“One thing we all must worry about — I certainly do — is the federal support for scientific research. And are we all going to be chasing increasingly scarce dollars?” says Drew Gilpin Faust, Harvard’s new president.
Not that Faust seems worried about Harvard or other top-tier research schools. “They’re going to be—we hope, we trust, we assume—the survivors in this race,” she says. As for the many lesser universities likely to lose market share, she adds, they would be wise “to really emphasize social science or humanities and have science endeavors that are not as ambitious” as those of Harvard and its peers.
Mario Capecchi: 2007 Nobel Laureate, Ph.D Harvard (1967). Associate Prof. Biochemistry (Harvard) (1969-1971)And finally:
Moved to U. Utah (1973).
Through a series of bold experiments begun in the 1980s, Capecchi demonstrated that he could alter any gene in a mouse cell by replacing it with a modified version. At the time, scientists were skeptical that such altered DNA could be targeted to a particular gene. But Capecchi was not to be deterred. Indeed, his studies demonstrated that it is possible to replace an intact, functional gene with a modified version that can zero in on the corresponding DNA in the chromosome.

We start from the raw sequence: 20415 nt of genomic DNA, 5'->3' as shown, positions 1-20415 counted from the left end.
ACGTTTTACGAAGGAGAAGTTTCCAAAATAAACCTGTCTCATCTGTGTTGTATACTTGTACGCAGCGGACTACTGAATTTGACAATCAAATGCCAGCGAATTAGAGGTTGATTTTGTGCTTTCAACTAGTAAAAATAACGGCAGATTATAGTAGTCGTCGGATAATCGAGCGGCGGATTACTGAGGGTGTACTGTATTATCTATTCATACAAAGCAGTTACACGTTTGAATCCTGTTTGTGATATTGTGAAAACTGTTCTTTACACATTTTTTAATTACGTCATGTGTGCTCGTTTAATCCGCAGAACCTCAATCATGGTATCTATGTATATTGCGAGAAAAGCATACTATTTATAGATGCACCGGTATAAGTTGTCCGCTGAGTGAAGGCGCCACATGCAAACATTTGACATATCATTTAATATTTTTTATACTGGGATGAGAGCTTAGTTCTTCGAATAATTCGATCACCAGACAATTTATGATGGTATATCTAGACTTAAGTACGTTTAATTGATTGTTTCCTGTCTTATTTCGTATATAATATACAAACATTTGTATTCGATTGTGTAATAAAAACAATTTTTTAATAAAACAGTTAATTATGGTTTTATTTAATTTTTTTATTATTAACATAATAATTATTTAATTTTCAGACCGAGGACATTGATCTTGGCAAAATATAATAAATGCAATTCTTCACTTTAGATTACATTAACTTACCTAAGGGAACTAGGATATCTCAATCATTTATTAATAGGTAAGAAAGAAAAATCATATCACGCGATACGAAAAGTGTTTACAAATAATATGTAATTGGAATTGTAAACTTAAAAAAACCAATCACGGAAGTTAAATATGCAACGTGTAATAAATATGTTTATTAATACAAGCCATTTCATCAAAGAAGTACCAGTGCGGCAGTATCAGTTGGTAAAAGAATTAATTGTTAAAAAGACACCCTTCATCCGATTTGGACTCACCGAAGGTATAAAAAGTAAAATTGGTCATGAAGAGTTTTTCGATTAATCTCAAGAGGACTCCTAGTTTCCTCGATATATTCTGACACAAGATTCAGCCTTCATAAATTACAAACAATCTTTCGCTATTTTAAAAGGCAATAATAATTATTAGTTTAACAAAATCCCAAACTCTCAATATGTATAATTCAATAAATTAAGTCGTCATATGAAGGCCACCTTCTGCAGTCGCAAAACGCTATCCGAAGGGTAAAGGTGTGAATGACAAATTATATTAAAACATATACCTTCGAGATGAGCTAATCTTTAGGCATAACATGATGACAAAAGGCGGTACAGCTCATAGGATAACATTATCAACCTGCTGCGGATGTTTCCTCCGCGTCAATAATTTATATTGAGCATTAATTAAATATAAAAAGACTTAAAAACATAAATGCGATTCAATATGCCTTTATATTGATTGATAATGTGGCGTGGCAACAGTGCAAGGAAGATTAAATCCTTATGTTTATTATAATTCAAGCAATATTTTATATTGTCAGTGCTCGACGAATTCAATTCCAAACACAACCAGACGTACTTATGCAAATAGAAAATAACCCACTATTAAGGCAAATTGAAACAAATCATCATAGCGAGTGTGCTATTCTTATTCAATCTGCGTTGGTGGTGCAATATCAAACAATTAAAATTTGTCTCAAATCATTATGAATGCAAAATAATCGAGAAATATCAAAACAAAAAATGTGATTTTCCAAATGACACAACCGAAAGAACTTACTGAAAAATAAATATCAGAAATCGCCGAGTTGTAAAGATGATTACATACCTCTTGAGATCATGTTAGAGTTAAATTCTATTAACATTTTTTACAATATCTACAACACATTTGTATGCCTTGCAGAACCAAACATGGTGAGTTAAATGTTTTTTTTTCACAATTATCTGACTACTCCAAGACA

Some 50 universities are located in the Boston area. Rather than collaboration, Capecchi felt that the thousands of researchers were working in isolation on projects that promised "immediate gratification." As he explained, "Everyone is so aware of what everyone else is doing. 'What's new?' was asked every day. That limits you to short-term returns, posing questions that you know can be answered in six months."
In contrast, the University of Utah in Salt Lake City offered "a relaxed atmosphere, where you could work on projects whose outcome may take 10 years. The relative isolation tends to make you more focused on the biological question you're working on.
"It was a good choice," said Capecchi of his decision to relocate to the U of U in 1973.